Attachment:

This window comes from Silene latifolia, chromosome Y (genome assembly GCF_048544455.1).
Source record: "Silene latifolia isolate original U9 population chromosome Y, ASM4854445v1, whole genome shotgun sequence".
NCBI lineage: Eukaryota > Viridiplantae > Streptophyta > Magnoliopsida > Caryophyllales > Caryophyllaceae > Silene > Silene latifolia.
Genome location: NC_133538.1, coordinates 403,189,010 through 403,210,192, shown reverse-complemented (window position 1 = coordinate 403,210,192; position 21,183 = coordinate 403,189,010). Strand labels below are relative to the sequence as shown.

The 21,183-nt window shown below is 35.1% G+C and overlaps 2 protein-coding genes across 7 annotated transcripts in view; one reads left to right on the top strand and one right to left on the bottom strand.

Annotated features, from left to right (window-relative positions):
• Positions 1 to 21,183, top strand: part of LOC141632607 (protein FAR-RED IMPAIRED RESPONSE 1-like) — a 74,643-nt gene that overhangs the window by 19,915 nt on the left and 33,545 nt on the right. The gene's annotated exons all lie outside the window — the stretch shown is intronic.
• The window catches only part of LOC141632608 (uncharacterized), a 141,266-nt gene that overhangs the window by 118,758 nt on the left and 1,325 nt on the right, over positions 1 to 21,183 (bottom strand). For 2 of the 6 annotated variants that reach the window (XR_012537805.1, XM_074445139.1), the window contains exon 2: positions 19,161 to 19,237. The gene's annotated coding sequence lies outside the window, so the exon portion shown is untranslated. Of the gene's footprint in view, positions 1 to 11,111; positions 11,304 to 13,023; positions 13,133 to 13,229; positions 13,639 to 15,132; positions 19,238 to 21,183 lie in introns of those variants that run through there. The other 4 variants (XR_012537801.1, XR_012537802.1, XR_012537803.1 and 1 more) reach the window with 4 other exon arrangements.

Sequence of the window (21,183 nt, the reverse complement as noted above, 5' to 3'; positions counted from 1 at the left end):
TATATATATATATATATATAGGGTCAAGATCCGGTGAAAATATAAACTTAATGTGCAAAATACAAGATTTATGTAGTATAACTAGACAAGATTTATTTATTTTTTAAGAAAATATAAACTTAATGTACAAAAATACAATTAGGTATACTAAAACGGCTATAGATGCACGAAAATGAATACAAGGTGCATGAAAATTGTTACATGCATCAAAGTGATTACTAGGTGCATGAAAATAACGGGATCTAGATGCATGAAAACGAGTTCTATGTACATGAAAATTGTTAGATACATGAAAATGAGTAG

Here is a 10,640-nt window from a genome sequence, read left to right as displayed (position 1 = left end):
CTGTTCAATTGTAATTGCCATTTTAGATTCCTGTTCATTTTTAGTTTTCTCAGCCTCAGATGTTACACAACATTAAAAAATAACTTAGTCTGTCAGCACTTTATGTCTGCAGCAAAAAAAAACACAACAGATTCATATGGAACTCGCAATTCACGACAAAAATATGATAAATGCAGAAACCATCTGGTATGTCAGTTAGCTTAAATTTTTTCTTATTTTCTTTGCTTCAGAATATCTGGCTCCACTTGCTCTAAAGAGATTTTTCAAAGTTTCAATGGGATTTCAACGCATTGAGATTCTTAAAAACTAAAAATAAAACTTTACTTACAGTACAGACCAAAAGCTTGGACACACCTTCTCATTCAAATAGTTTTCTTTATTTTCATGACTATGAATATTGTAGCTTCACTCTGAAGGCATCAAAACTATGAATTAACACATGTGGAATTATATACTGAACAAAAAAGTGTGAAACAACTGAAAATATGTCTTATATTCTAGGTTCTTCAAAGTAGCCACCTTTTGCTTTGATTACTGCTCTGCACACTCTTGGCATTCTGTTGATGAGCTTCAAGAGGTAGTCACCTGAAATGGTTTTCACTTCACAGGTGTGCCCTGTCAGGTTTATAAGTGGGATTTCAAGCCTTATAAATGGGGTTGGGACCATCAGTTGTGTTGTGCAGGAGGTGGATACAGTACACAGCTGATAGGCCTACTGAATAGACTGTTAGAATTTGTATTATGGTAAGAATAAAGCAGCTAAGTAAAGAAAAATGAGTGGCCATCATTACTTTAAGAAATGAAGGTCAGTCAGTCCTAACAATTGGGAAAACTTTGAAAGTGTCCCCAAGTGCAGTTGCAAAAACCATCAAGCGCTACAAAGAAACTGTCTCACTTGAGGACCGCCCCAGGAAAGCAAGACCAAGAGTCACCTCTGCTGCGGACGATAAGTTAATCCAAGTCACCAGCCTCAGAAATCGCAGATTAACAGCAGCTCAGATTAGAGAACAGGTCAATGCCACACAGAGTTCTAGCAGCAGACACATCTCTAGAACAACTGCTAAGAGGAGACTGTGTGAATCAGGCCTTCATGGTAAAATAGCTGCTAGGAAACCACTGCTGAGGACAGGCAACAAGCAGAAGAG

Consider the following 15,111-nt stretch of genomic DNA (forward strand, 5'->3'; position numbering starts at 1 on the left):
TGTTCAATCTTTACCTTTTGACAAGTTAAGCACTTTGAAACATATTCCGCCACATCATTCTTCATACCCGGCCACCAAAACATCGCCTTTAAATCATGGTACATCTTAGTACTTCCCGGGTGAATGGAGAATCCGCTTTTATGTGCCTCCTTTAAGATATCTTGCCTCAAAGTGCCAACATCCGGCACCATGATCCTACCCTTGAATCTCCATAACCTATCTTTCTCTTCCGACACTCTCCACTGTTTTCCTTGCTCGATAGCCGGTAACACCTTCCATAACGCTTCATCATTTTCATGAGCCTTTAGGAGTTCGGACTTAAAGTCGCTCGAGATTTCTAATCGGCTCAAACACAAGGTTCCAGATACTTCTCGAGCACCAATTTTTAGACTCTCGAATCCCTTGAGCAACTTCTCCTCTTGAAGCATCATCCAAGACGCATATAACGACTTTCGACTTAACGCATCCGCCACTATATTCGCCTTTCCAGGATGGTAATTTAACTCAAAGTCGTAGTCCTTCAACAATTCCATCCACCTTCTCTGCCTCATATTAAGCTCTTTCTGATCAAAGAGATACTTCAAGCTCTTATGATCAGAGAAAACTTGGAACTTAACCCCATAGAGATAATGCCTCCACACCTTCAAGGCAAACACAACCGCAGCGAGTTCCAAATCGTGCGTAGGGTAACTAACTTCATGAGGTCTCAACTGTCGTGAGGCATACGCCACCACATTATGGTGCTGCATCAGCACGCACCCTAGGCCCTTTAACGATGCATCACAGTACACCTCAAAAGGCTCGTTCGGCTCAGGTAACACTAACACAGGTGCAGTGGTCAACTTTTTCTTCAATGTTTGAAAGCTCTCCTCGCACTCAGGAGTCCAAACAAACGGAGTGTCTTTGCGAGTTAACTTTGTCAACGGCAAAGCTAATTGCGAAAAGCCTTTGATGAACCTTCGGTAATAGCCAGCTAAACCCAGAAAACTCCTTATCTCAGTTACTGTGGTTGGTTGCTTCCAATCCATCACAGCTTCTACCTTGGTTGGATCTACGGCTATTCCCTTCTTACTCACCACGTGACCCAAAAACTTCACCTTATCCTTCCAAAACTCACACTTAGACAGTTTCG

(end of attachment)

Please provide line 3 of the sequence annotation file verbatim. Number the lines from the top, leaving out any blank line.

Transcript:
NCBI lineage: Eukaryota > Viridiplantae > Streptophyta > Magnoliopsida > Caryophyllales > Caryophyllaceae > Silene > Silene latifolia.